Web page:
In Borrok v. Town of South Hampton et al, 130 A.D.3d 1024 (2nd Dept. 2015), 34 Cove, LLC applied to the Town of Southampton Zoning Board of Appeals for certain area variances to permit a tennis court to be constructed in the front yard of its nonconforming lot. The Zoning Board granted the application and the Court upheld the Zoning Board’s decision.
The Court in this case found that the Zoning Board engaged in the required balancing test and considered the relevant statutory factors; while the Court agreed with the petitioner that the proposed variances were substantial, and that the alleged difficulty was self-created, there was no evidence that the granting of the variance would produce an undesirable change in the character of the neighborhood, have an adverse effect on physical and environmental conditions, or otherwise result in a detriment to the health, safety, and welfare of the neighborhood or community. Moreover, the Court found that the Zoning Board rationally concluded that the benefit sought by 34 Cove, namely, to maximize its use of the proposed tennis court, could not be achieved by the alternative site proposed by the petitioner.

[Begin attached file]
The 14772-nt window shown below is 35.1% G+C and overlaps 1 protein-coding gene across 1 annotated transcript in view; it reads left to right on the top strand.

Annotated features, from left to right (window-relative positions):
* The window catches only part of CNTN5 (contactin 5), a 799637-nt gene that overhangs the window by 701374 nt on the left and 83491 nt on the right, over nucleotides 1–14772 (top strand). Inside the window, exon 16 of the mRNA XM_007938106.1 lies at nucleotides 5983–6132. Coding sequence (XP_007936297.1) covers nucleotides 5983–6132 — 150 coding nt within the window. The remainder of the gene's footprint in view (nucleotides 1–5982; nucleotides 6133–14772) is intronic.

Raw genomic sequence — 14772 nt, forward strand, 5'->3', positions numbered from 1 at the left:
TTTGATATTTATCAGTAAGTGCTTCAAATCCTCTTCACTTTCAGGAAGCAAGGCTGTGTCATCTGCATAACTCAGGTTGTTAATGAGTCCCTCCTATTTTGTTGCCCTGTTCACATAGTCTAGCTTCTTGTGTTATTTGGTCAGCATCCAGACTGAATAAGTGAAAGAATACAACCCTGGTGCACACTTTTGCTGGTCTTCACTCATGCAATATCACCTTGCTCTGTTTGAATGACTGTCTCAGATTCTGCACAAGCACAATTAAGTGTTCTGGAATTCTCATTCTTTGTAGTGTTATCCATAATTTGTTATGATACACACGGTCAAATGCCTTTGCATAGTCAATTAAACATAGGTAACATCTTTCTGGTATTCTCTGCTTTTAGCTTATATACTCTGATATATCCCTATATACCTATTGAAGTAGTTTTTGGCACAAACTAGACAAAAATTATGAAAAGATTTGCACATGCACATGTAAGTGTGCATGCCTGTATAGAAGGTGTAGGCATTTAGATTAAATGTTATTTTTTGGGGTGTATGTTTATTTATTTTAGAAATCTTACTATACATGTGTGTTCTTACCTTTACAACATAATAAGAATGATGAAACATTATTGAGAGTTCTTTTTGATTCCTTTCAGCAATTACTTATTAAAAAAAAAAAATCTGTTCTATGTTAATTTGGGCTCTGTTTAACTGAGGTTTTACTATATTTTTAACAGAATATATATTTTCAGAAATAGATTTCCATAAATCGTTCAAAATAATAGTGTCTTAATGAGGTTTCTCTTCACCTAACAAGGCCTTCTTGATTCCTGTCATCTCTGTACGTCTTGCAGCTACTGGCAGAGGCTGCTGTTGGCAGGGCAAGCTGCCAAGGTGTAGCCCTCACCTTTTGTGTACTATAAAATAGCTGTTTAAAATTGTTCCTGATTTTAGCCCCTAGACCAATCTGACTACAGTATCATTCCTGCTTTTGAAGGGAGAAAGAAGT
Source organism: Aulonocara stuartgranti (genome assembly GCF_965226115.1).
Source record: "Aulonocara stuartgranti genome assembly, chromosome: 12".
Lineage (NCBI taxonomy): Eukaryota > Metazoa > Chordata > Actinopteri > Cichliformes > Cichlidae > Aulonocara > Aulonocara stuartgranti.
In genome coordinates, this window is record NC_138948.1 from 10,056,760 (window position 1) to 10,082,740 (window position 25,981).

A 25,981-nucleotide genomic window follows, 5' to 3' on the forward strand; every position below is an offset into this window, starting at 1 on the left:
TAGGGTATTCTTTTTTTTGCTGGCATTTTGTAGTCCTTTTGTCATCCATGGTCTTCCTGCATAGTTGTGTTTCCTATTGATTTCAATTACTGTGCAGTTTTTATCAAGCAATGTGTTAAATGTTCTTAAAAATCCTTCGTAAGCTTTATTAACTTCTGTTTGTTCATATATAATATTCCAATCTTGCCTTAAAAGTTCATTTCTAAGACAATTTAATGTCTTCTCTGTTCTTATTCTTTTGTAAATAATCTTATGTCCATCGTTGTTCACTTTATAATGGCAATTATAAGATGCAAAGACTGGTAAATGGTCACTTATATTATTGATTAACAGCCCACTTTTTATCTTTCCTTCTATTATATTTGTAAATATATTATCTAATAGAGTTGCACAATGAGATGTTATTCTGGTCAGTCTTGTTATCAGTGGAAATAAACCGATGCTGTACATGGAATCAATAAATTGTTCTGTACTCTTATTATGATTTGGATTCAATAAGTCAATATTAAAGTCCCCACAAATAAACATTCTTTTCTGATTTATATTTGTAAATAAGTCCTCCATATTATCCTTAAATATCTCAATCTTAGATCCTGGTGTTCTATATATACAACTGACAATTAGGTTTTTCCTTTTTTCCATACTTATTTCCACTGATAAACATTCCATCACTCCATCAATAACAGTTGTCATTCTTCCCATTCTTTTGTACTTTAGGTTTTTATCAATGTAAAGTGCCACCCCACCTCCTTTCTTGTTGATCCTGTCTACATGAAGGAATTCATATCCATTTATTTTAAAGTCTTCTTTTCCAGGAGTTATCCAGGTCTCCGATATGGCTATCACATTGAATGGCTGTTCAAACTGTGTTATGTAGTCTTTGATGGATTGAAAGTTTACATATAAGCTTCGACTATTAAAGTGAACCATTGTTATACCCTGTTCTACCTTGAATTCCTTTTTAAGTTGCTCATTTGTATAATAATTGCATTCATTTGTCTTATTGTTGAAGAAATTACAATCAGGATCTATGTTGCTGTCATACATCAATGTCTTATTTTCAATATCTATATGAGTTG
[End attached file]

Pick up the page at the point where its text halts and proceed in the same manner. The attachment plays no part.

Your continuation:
Based on the foregoing, the Appellate Court found that the Supreme Court properly denied the petition challenging the Zoning Board’s decision to grant the area variances.
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